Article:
Rockabilly’s Sam Phillips Turned a Work Ethic Into The Formation of Rock and Roll
Of all the heroes you can point to in the rockabilly world, one of the greatest of all was not a hero because of what he did with his own music, but because of what he did for the music of others. Sam Phillips who owned a small Memphis recording studio called Memphis Recording Service and started the Sun Records label was every bit as responsible for the rise of rockabilly and the very formation of rock and roll as his biggest start, Elvis Presley.
Phillips, who worked as a DJ and radio station sound Solon Phillips Attorney engineer throughout the 1940s started his studio in a rented building on Union Avenue in Memphis, Tennessee in 1950. This was at a time in the post-World War Two years that scores of independent record labels were springing up around the country. In 1952 Phillips launched Sun Records, the label that would come be synonymous with rockabilly and is most often cited as the birthplace of rock and roll.
At its inception, Sun Records released mostly blues and R&B material and Phillips is credited with discovering Howlin’ Wolf and several other bluesmen. Working in these genres of course meant that Phillips, a white man, worked with a lot of black performers in his studio. He gained the reputation for fair, honest, and respectful treatment of these musicians. That cost Phillips some standing with his white neighbors who–in a starkly segregated American South–hurled every insult imaginable at him for his association with black people. That’s the first area where Phillips’ ethic really became apparent. To him it didn’t matter whether a guy was white, black, or green. What mattered was whether the musician had talent and potential. He resisted the pressure from narrow-minded whites and continued recording these black artists.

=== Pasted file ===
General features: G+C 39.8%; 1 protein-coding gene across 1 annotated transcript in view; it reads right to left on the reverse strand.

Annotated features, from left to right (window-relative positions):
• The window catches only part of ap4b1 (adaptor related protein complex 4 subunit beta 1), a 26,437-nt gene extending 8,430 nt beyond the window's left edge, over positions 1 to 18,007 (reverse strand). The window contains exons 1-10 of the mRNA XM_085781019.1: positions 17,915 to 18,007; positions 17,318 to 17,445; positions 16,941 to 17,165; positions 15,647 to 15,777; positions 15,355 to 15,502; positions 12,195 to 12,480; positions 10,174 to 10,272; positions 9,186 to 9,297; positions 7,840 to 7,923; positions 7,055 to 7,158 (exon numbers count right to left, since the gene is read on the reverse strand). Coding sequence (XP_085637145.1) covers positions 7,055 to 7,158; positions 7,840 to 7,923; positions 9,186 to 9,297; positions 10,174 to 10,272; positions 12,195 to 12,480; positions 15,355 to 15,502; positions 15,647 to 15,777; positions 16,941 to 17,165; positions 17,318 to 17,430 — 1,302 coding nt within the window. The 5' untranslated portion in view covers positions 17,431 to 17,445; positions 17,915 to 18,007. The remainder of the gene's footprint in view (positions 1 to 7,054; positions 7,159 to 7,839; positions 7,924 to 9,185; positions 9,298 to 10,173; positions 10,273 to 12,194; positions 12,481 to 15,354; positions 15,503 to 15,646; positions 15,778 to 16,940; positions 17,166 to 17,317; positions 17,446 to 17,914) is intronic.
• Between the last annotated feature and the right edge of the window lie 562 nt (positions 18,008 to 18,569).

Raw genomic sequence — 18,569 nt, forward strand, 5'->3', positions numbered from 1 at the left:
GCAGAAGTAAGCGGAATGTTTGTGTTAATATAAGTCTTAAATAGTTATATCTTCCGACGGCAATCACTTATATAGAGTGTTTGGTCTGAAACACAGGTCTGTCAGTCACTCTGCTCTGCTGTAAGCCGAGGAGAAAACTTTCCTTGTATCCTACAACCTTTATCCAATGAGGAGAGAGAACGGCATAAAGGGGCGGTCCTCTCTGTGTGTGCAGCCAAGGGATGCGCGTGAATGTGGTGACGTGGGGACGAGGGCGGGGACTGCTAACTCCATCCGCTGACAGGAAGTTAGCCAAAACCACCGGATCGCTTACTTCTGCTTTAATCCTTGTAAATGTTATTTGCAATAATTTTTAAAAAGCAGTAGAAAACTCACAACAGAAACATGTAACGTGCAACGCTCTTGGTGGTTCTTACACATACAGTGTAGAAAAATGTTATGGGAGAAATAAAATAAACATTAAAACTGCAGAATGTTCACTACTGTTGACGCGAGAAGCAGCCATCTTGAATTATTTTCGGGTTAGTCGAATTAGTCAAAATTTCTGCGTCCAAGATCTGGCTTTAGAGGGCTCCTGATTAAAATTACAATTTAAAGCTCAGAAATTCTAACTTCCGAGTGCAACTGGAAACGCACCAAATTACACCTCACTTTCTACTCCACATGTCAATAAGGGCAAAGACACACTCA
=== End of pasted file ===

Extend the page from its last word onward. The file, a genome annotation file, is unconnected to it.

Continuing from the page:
However, Phillips reportedly often talked about how he could make a million dollars if he could find a white performer that sounded like a black man. That simple statement, which was probably dismissed by most who heard it, betrayed the incredible insight that Phillips possessed and his prediction was soon to come true. As part of making ends meet in the studio, he also offered the service of cutting an acetate recording for anyone who walked in with three or four dollars to spend. One day a truck driver named Elvis walked into the studio to make one of these records and Phillips’ knack for recognizing unusual talent prompted him to sign Elvis to Sun Records.
Elvis was far from a formed entity at that point, which makes it even more impressive that Phillips saw the potential he had. Then one day in February of 1954, Elvis gave a hint of that potential (which he probably didn’t even know he had) and Phillips–who recognized it instantly upon seeing and hearing it–guided him to breaking loose and rockabilly was born.
Elvis was a smash sensation and Phillips had his white man that sings like a black man. Unfortunately for Phillips, he had to sell Elvis’ contract for a mere $35,000 (plus a $5,000 signing bonus that he won for Elvis) from RCA Victor. So, only part of Phillips’ prediction came true as Elvis made his millions with a different record label.
But Phillips was determined that Sun would not be a one-act label and he signed many young kids that went on to be some of the biggest names in all of rock and roll and country. Johnny Cash, Conway Twitty, Jerry Lee Lewis, Charlie Rich, Carl Perkins, Roy Orbison…all of them recorded for Sun Records as did many, many others who had varying degrees of success with their Sun Record releases. It’s simply stunning how many huge stars recorded in front of the microphones for the tiny independent record label on Union Avenue!